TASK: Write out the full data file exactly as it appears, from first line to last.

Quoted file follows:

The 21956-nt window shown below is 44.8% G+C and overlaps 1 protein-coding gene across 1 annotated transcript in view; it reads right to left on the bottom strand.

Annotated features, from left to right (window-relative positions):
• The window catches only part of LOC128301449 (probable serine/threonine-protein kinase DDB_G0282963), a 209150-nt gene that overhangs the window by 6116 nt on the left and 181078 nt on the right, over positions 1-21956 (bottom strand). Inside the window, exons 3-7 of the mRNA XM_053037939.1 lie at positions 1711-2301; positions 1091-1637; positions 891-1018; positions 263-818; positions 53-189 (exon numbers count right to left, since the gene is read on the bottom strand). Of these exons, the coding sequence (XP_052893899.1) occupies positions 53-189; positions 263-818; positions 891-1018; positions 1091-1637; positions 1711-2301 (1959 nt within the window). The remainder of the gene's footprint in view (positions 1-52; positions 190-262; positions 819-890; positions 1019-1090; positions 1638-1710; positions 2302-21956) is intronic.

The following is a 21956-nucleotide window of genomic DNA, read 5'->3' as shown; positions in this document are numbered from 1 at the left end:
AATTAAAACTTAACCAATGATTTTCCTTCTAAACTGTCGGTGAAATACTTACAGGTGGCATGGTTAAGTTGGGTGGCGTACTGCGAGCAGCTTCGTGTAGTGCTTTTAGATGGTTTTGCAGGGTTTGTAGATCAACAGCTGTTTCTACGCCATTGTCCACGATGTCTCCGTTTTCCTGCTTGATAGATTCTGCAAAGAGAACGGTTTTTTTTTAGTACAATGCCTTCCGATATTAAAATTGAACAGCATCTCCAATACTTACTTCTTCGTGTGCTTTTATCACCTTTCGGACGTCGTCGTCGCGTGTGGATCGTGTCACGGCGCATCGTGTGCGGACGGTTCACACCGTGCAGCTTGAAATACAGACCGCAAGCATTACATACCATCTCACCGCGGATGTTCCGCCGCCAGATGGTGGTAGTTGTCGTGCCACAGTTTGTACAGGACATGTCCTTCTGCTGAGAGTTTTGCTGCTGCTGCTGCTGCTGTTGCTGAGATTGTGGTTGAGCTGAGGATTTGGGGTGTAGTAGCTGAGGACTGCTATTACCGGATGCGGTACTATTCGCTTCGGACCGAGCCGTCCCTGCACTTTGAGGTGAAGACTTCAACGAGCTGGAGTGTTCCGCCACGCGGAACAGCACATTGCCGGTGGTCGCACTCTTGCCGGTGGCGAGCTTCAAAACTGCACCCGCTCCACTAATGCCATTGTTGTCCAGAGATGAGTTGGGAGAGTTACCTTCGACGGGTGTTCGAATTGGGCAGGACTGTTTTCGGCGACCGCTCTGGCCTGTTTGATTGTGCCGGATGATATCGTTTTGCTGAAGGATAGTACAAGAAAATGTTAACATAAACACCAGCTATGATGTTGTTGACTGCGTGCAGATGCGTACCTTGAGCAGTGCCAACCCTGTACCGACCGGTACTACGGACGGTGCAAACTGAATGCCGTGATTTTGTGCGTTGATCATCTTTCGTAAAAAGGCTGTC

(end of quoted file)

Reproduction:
The 21956-nt window shown below is 44.8% G+C and overlaps 1 protein-coding gene across 1 annotated transcript in view; it reads right to left on the bottom strand.

Annotated features, from left to right (window-relative positions):
• The window catches only part of LOC128301449 (probable serine/threonine-protein kinase DDB_G0282963), a 209150-nt gene that overhangs the window by 6116 nt on the left and 181078 nt on the right, over positions 1-21956 (bottom strand). Inside the window, exons 3-7 of the mRNA XM_053037939.1 lie at positions 1711-2301; positions 1091-1637; positions 891-1018; positions 263-818; positions 53-189 (exon numbers count right to left, since the gene is read on the bottom strand). Of these exons, the coding sequence (XP_052893899.1) occupies positions 53-189; positions 263-818; positions 891-1018; positions 1091-1637; positions 1711-2301 (1959 nt within the window). The remainder of the gene's footprint in view (positions 1-52; positions 190-262; positions 819-890; positions 1019-1090; positions 1638-1710; positions 2302-21956) is intronic.

The following is a 21956-nucleotide window of genomic DNA, read 5'->3' as shown; positions in this document are numbered from 1 at the left end:
AATTAAAACTTAACCAATGATTTTCCTTCTAAACTGTCGGTGAAATACTTACAGGTGGCATGGTTAAGTTGGGTGGCGTACTGCGAGCAGCTTCGTGTAGTGCTTTTAGATGGTTTTGCAGGGTTTGTAGATCAACAGCTGTTTCTACGCCATTGTCCACGATGTCTCCGTTTTCCTGCTTGATAGATTCTGCAAAGAGAACGGTTTTTTTTTAGTACAATGCCTTCCGATATTAAAATTGAACAGCATCTCCAATACTTACTTCTTCGTGTGCTTTTATCACCTTTCGGACGTCGTCGTCGCGTGTGGATCGTGTCACGGCGCATCGTGTGCGGACGGTTCACACCGTGCAGCTTGAAATACAGACCGCAAGCATTACATACCATCTCACCGCGGATGTTCCGCCGCCAGATGGTGGTAGTTGTCGTGCCACAGTTTGTACAGGACATGTCCTTCTGCTGAGAGTTTTGCTGCTGCTGCTGCTGCTGTTGCTGAGATTGTGGTTGAGCTGAGGATTTGGGGTGTAGTAGCTGAGGACTGCTATTACCGGATGCGGTACTATTCGCTTCGGACCGAGCCGTCCCTGCACTTTGAGGTGAAGACTTCAACGAGCTGGAGTGTTCCGCCACGCGGAACAGCACATTGCCGGTGGTCGCACTCTTGCCGGTGGCGAGCTTCAAAACTGCACCCGCTCCACTAATGCCATTGTTGTCCAGAGATGAGTTGGGAGAGTTACCTTCGACGGGTGTTCGAATTGGGCAGGACTGTTTTCGGCGACCGCTCTGGCCTGTTTGATTGTGCCGGATGATATCGTTTTGCTGAAGGATAGTACAAGAAAATGTTAACATAAACACCAGCTATGATGTTGTTGACTGCGTGCAGATGCGTACCTTGAGCAGTGCCAACCCTGTACCGACCGGTACTACGGACGGTGCAAACTGAATGCCGTGATTTTGTGCGTTGATCATCTTTCGTAAAAAGGCTGTC